The above-described objects can be achieved by providing a structure of an air conditioning apparatus for a vehicle compartment, comprising: (a) a first unit for introducing air from the vehicle compartment or external to the vehicle compartment and generating an air stream of the introduced air; (b) a second unit for cooling the air stream generated by the first unit; and (c) a third unit for heating the cooled air stream by the second unit according to an operation mode of the air conditioning apparatus and outputting the heated air to the vehicle compartment, the third unit having a unit casing, a heater core disposed within the unit casing and inclined through a predetermined angle with respect to a direction of the air stream so as to reduce an air resistance thereof against the air stream, and an air mixing door member disposed upstream of the heater core for operatively adjusting airflow quantity of the air stream supplied to the heater core, the air mixing door member being aligned with an elongated direction of the heater core in a maximum cooling mode of operation of the air conditioning apparatus.

The above-described objects can be achieved by providing a structure for an air conditioning apparatus for a vehicle compartment, comprising: (a) a first unit for introducing air from the vehicle compartment or external to the vehicle compartment and generating an air stream of the introduced air; (b) a second unit for cooling the air stream generated by the first unit; and (c) a third unit for heating the cooled air stream by the second unit according to an operation mode of the air conditioning apparatus and outputting the heated air to the vehicle compartment, the third unit having a unit casing, a heater core in a rectangular shape of cross section disposed within the unit casing and substantially in parallel to the air stream derived from the second unit, main and subsidiary door members disposed upstream of an upstream end surface of the heater core, the main door member for operatively blocking a first auxiliary passage introducing part of the air stream into a first area of a first side surface of the heater core through which air stream of the first passage is introduced into the heater core and blocking a main passage of the air stream derived from the second unit together with the subsidiary door, and an air mixing door member disposed on a second area of the first side surface for operatively blocking the air stream of a second auxiliary passage of the main passage introducing to a second area of the first side surface of the heater core, the second auxiliary passage being linked to a floor air blow outlet via a downstream half portion of the heater core and a space between a downstream end surface of the heater core and a rear wall of the unit casing.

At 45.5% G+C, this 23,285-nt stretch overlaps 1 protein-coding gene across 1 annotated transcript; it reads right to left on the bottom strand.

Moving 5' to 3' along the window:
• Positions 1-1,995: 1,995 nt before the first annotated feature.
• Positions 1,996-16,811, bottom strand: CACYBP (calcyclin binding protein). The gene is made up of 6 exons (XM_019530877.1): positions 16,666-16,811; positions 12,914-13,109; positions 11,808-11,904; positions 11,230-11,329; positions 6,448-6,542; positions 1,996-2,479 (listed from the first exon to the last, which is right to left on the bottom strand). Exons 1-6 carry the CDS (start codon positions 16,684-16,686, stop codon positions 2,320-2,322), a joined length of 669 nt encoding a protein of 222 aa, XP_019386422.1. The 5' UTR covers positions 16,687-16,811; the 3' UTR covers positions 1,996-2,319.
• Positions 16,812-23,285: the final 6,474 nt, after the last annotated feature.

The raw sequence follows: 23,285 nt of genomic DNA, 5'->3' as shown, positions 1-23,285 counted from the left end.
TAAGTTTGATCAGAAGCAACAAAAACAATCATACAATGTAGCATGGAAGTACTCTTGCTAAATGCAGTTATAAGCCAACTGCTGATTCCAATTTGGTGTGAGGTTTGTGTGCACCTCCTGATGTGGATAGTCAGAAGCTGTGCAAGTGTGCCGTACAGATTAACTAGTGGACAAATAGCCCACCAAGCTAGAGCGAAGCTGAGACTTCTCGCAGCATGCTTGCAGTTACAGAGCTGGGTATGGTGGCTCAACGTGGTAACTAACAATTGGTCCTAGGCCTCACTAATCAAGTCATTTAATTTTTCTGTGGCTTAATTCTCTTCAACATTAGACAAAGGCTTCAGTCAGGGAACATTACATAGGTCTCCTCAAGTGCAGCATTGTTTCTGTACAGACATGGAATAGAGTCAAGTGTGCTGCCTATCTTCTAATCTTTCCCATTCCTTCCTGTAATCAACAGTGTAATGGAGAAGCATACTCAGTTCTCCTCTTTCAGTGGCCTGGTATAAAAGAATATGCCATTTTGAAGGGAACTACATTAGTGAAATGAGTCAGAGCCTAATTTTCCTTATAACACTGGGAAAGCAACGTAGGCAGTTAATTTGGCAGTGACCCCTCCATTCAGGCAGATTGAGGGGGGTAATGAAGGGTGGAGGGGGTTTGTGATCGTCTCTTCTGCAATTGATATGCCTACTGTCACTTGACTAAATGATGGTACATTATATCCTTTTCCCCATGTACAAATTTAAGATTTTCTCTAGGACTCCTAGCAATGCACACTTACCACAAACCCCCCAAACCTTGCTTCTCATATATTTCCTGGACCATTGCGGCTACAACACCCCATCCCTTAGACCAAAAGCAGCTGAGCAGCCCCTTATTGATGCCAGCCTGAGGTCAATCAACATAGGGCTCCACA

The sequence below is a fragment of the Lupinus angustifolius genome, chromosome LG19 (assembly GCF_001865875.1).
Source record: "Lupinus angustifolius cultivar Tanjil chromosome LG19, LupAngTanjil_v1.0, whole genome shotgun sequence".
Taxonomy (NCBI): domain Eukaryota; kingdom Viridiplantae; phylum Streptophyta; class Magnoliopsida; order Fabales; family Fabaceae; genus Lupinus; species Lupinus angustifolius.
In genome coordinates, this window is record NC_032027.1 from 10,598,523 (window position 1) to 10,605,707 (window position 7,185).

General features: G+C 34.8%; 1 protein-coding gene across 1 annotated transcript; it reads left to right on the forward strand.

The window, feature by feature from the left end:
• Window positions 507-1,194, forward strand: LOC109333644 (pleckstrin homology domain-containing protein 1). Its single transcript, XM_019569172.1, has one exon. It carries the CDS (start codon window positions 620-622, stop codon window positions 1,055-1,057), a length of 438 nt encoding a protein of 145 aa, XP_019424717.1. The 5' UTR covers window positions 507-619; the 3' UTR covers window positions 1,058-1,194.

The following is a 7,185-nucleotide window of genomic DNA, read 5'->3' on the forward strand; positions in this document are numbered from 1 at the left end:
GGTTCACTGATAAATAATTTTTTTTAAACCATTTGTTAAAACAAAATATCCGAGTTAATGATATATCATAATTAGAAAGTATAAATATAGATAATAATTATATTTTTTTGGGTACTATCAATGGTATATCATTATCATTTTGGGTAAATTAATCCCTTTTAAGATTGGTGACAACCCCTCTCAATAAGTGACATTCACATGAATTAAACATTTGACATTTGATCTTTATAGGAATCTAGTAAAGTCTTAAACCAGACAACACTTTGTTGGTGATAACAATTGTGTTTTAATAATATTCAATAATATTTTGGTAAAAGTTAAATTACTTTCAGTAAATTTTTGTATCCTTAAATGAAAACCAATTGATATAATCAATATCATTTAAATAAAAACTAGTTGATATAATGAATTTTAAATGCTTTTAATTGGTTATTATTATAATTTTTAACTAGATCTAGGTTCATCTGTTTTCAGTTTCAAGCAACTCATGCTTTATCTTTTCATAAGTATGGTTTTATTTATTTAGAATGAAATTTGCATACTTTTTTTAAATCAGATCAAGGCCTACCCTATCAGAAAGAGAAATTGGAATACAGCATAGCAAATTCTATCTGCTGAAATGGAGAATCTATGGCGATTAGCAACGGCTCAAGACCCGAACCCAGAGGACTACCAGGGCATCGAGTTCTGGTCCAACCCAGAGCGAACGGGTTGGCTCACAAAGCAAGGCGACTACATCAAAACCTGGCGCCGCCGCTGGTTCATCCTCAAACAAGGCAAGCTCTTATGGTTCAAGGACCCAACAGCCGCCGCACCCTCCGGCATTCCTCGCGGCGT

BRIEF DESCRIPTION OF THE DRAWINGS

FIG. 1 is a cross sectional view of an air conditioning apparatus applicable to a vehicle compartment in a first preferred embodiment;

FIG. 2 is a perspective view of an essential part of the air conditioning apparatus shown in FIG. 1.

FIG. 3 is a cross sectional view of an essential part of the air conditioning apparatus in a second preferred embodiment.

FIG. 4 is a perspective view of an essential part of the air conditioning apparatus in the second preferred embodiment shown in FIG. 3.

FIG. 5 is a perspective view of an internal structure of the air conditioning apparatus in a third preferred embodiment.

FIGS. 6 through 9 are cross sectional explanatory views of an essential part of the air conditioning apparatus for explaining air stream states in various operation modes of the air conditioning apparatus shown in FIG. 5.

DETAILED DESCRIPTION OF THE PREFERRED EMBODIMENTS

Reference will hereinafter be made to the drawings in order to facilitate understanding of the present invention.

FIGS. 1 and 2 show a first preferred embodiment of an apparatus for conditioning air applicable to a vehicle compartment according to the present invention.

An air conditioning apparatus denoted by symbol A is usually housed in a predetermined space, e.g., a rear side of an instrument panel of an automotive vehicle. The air conditioning apparatus A is, e.g., divided into an air blowing unit 10, a cooling unit 20, and a heating unit 30.

The blowing unit 10 is formed with a motor 12 disposed within a blowing unit casing 11, the casing 11 having a first opening inlet 13 for introducing circulated air in the vehicle compartment and a second opening inlet 14 for introducing external fresh air, and a switching door 15 for operatively switching the introduction of air between both inlets 13 and 14.